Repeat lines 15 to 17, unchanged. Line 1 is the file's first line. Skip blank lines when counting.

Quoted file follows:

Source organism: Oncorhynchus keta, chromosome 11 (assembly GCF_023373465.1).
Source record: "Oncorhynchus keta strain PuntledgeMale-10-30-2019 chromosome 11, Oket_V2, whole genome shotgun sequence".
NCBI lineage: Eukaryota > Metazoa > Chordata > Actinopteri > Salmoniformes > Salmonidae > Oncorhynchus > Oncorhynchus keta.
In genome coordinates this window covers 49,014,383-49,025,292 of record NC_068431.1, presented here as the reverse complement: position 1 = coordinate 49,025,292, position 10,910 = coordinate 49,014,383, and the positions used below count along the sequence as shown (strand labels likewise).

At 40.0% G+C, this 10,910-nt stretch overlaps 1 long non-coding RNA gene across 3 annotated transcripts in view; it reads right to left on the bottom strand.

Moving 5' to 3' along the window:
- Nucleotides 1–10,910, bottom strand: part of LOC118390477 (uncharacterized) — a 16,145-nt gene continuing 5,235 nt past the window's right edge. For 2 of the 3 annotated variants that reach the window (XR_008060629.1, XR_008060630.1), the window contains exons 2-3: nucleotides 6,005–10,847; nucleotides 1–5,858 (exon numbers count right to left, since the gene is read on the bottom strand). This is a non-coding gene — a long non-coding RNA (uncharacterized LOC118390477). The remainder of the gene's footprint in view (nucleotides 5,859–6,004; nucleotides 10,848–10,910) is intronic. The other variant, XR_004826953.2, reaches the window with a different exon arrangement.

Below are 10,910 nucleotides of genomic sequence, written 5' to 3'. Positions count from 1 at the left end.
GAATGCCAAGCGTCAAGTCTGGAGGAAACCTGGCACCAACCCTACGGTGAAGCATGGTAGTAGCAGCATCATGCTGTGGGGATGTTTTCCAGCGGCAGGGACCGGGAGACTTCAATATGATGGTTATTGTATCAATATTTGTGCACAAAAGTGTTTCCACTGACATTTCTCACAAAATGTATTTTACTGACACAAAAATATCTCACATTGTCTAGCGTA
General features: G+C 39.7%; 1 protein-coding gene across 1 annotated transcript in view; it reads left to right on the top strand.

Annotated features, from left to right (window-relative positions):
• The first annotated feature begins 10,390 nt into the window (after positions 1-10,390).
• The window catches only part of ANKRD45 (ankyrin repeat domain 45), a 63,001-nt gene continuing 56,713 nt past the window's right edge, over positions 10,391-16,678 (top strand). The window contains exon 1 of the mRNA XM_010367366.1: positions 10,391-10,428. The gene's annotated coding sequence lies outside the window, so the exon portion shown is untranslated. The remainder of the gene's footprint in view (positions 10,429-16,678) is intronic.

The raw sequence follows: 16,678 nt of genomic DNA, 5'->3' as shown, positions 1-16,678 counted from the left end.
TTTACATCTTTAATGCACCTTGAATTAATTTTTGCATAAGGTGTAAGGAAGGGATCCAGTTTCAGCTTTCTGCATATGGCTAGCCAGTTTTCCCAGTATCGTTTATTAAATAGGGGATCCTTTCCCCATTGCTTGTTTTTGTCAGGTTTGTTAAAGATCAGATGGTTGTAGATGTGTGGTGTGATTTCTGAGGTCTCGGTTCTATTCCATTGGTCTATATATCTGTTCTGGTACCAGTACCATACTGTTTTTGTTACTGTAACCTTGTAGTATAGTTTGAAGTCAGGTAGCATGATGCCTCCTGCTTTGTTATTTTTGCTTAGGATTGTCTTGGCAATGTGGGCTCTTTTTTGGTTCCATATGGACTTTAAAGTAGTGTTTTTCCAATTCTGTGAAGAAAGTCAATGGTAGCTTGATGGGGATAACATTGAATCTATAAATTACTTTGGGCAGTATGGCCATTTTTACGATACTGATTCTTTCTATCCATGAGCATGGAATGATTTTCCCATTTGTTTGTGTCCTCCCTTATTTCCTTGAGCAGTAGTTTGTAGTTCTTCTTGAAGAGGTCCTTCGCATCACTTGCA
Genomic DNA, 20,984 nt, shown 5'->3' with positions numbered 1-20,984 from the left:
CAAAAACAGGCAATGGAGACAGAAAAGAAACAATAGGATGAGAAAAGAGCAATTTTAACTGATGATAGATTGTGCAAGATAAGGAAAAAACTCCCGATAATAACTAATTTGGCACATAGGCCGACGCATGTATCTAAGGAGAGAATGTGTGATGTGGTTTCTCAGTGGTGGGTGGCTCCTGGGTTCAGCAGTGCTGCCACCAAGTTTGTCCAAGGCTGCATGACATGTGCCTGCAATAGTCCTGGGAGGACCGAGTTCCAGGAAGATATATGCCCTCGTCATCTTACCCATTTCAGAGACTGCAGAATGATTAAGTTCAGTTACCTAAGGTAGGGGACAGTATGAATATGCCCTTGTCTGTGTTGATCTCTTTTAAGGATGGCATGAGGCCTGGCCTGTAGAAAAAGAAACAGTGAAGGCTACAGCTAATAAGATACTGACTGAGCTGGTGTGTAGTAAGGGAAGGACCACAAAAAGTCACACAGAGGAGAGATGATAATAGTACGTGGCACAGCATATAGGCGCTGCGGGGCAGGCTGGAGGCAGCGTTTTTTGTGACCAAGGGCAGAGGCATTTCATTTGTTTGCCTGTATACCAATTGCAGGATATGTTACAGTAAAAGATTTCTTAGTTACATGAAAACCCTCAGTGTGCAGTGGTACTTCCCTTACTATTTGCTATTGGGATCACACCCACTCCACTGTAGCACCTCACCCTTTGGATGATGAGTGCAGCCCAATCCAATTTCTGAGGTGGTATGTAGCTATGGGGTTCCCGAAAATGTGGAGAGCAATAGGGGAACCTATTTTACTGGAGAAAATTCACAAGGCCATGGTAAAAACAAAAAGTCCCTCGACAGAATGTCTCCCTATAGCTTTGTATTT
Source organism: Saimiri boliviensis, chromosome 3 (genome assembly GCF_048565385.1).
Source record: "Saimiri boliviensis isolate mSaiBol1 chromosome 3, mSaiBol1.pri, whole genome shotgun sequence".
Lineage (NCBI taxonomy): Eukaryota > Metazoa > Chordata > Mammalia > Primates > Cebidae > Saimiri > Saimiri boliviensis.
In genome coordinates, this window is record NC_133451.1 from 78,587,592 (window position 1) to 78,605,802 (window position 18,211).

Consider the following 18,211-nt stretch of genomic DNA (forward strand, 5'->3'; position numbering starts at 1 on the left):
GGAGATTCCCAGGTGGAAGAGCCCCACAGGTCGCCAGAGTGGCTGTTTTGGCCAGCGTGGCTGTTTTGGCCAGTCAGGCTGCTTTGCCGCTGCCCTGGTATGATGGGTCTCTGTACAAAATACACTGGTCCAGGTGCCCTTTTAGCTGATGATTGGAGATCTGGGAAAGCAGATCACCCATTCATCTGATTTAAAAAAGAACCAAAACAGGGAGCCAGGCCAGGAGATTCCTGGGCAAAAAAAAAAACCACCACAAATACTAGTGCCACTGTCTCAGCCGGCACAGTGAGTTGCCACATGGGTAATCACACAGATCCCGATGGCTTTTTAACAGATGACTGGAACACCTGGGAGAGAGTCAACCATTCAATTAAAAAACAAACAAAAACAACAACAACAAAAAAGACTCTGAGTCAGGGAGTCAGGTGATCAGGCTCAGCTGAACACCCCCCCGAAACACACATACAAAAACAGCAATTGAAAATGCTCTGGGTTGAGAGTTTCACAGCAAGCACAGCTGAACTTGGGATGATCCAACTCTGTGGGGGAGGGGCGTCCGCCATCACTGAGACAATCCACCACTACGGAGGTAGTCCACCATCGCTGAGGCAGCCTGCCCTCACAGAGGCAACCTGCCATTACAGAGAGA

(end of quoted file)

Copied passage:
TTTACATCTTTAATGCACCTTGAATTAATTTTTGCATAAGGTGTAAGGAAGGGATCCAGTTTCAGCTTTCTGCATATGGCTAGCCAGTTTTCCCAGTATCGTTTATTAAATAGGGGATCCTTTCCCCATTGCTTGTTTTTGTCAGGTTTGTTAAAGATCAGATGGTTGTAGATGTGTGGTGTGATTTCTGAGGTCTCGGTTCTATTCCATTGGTCTATATATCTGTTCTGGTACCAGTACCATACTGTTTTTGTTACTGTAACCTTGTAGTATAGTTTGAAGTCAGGTAGCATGATGCCTCCTGCTTTGTTATTTTTGCTTAGGATTGTCTTGGCAATGTGGGCTCTTTTTTGGTTCCATATGGACTTTAAAGTAGTGTTTTTCCAATTCTGTGAAGAAAGTCAATGGTAGCTTGATGGGGATAACATTGAATCTATAAATTACTTTGGGCAGTATGGCCATTTTTACGATACTGATTCTTTCTATCCATGAGCATGGAATGATTTTCCCATTTGTTTGTGTCCTCCCTTATTTCCTTGAGCAGTAGTTTGTAGTTCTTCTTGAAGAGGTCCTTCGCATCACTTGCA
Genomic DNA, 20,984 nt, shown 5'->3' with positions numbered 1-20,984 from the left:
CAAAAACAGGCAATGGAGACAGAAAAGAAACAATAGGATGAGAAAAGAGCAATTTTAACTGATGATAGATTGTGCAAGATAAGGAAAAAACTCCCGATAATAACTAATTTGGCACATAGGCCGACGCATGTATCTAAGGAGAGAATGTGTGATGTGGTTTCTCAGTGGTGGGTGGCTCCTGGGTTCAGCAGTGCTGCCACCAAGTTTGTCCAAGGCTGCATGACATGTGCCTGCAATAGTCCTGGGAGGACCGAGTTCCAGGAAGATATATGCCCTCGTCATCTTACCCATTTCAGAGACTGCAGAATGATTAAGTTCAGTTACCTAAGGTAGGGGACAGTATGAATATGCCCTTGTCTGTGTTGATCTCTTTTAAGGATGGCATGAGGCCTGGCCTGTAGAAAAAGAAACAGTGAAGGCTACAGCTAATAAGATACTGACTGAGCTGGTGTGTAGTAAGGGAAGGACCACAAAAAGTCACACAGAGGAGAGATGATAATAGTACGTGGCACAGCATATAGGCGCTGCGGGGCAGGCTGGAGGCAGCGTTTTTTGTGACCAAGGGCAGAGGCATTTCATTTGTTTGCCTGTATACCAATTGCAGGATATGTTACAGTAAAAGATTTCTTAGTTACATGAAAACCCTCAGTGTGCAGTGGTACTTCCCTTACTATTTGCTATTGGGATCACACCCACTCCACTGTAGCACCTCACCCTTTGGATGATGAGTGCAGCCCAATCCAATTTCTGAGGTGGTATGTAGCTATGGGGTTCCCGAAAATGTGGAGAGCAATAGGGGAACCTATTTTACTGGAGAAAATTCACAAGGCCATGGTAAAAACAAAAAGTCCCTCGACAGAATGTCTCCCTATAGCTTTGTATTT